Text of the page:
Who Needs Photoshop? Free GIMP Is Here

Tuesday, October 7, 2008

Shooting is fun. Of course not with a gun, but with a camera. Today, most of us become trigger happy at the mere sight of a fine spectacle. The popularity of Flickr and Picasa takes this hobby further. But you do need a software to help you edit the pictures you have taken; students need software to create and manipulate images for their projects; businessmen need photo editing software to create images for their presentations; graphic artists ... Well, this is the breed which breathes with photo editing software. Most of the time, we use Photoshop which is quite expensive. Those who live in a better world of GNU/Linux are already aware of the powerful alternative of Photoshop -- it's called GIMP.
GIMP has almost everything that you need for basic and advanced image editing. And the best thing is it is not only free in terms of philosophy of freedom (check this), but also comes for free of cost. The GIMP team has recently announced the release of a new version of the popular image editing software -- version 2.6.

Those who are already aware of GIMP may make sense of some of the features I am going to talk about, those who have not tried the GIMP, yet, are missing a lot. Below are the technical details of the GIMP. For ordinary users, the best thing would be to skip the technical details and simply go to the download option to download and install GIMP on their machine, whether it be Windows or GNU/Linux.

In the new version, the toolbox menu bar has been removed and merged with the image window menu bar. To be able to do this, a window called the empty image window has been introduced. It hosts the menu bar and keeps the application instance alive when no images are opened. It also acts as a drag and drop target. When opening the first image, the empty image window is transformed into a normal image window, and when closing the last image, that window becomes the empty image window.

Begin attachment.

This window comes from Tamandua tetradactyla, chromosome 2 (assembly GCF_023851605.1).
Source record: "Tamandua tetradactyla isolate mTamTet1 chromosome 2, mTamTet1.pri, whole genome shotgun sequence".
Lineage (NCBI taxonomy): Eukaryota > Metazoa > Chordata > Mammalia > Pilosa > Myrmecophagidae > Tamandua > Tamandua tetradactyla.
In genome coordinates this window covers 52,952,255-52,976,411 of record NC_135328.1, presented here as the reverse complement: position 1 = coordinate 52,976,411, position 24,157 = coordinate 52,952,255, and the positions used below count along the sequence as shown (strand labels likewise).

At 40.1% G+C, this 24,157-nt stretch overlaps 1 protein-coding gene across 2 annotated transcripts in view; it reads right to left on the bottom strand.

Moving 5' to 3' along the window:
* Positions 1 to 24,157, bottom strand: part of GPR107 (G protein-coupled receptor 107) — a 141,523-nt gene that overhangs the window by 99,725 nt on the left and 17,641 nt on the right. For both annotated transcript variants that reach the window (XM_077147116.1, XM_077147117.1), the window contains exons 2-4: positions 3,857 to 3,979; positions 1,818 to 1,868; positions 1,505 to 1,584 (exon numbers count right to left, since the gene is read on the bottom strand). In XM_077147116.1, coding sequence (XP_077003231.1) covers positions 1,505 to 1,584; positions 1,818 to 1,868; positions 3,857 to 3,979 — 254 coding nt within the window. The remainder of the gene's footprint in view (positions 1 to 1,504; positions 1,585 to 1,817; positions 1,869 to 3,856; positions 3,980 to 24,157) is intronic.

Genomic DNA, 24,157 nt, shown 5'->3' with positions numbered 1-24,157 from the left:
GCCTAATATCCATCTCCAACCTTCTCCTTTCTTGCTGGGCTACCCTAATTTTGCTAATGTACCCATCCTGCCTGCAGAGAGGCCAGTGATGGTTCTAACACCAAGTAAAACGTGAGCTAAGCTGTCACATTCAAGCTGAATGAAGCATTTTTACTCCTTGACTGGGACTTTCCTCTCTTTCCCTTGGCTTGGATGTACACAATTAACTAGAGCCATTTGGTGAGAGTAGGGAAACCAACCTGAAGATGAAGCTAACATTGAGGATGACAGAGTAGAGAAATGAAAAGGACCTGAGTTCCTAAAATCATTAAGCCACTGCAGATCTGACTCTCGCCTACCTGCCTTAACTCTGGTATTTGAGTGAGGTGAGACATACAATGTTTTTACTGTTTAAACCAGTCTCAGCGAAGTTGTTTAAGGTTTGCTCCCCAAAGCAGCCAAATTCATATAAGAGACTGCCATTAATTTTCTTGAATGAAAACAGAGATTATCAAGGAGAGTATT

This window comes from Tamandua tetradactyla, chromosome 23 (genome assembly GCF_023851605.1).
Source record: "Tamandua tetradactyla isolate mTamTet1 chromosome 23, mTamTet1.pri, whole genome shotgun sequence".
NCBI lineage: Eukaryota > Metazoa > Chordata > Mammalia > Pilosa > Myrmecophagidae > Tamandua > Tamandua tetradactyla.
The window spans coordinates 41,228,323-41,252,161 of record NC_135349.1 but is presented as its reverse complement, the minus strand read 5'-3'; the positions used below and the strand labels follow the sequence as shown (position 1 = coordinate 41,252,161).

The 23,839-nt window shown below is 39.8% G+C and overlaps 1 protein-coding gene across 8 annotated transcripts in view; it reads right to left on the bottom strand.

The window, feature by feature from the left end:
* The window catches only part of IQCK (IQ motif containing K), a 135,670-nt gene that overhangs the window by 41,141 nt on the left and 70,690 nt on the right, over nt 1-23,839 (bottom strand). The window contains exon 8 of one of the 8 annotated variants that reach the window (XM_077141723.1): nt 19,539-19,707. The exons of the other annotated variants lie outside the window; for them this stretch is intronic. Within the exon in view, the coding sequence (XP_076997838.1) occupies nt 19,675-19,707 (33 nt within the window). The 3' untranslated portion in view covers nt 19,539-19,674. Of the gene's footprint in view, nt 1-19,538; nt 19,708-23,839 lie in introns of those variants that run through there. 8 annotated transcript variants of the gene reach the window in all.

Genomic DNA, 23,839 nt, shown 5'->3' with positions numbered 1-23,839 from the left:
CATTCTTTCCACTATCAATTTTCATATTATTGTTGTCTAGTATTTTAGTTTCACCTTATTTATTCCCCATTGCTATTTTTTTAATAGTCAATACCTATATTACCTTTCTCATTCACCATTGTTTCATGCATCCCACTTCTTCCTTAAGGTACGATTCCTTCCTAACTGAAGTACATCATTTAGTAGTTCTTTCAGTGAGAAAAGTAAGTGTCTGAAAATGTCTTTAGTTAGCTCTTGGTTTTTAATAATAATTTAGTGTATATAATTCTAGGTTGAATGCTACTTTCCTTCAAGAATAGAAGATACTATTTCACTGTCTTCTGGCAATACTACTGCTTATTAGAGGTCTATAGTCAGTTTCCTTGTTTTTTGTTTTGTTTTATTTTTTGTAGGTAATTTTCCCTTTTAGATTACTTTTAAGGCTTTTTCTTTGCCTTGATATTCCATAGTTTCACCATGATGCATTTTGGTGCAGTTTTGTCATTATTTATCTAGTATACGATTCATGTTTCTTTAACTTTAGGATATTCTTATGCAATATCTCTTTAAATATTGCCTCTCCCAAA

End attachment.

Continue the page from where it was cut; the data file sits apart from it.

Important progress towards high bit-depth and non-destructive editing in GIMP has been made. Most colour operations in GIMP are now ported to the powerful graph based image processing framework GEGL, meaning that the internal processing is being done in 32 bit floating point linear light RGBA. By default, the legacy 8 bit code paths are still used, but a curious user can turn on the use of GEGL for the colour operations with Colours/Use GEGL.

In addition to porting colour operations to GEGL, an experimental GEGL Operation tool has been added, found in the Tools menu. It enables applying GEGL operations to an image and gives on-canvas previews of the results.

It is now possible to pan beyond the image border, making image window navigation much less constrained. It is no longer a problem to use the edge of a brush on the edge of an image while being zoomed in, and one can adapt the canvas to any utility windows covering parts of the image window.

However, if you have used the version 2.4, you will find some minor changes, which you need to get used to. But it is not good for GIMP team to change menu positions because it takes a lot of time to figure them out.

So, it's time for you to move on and download GIMP.

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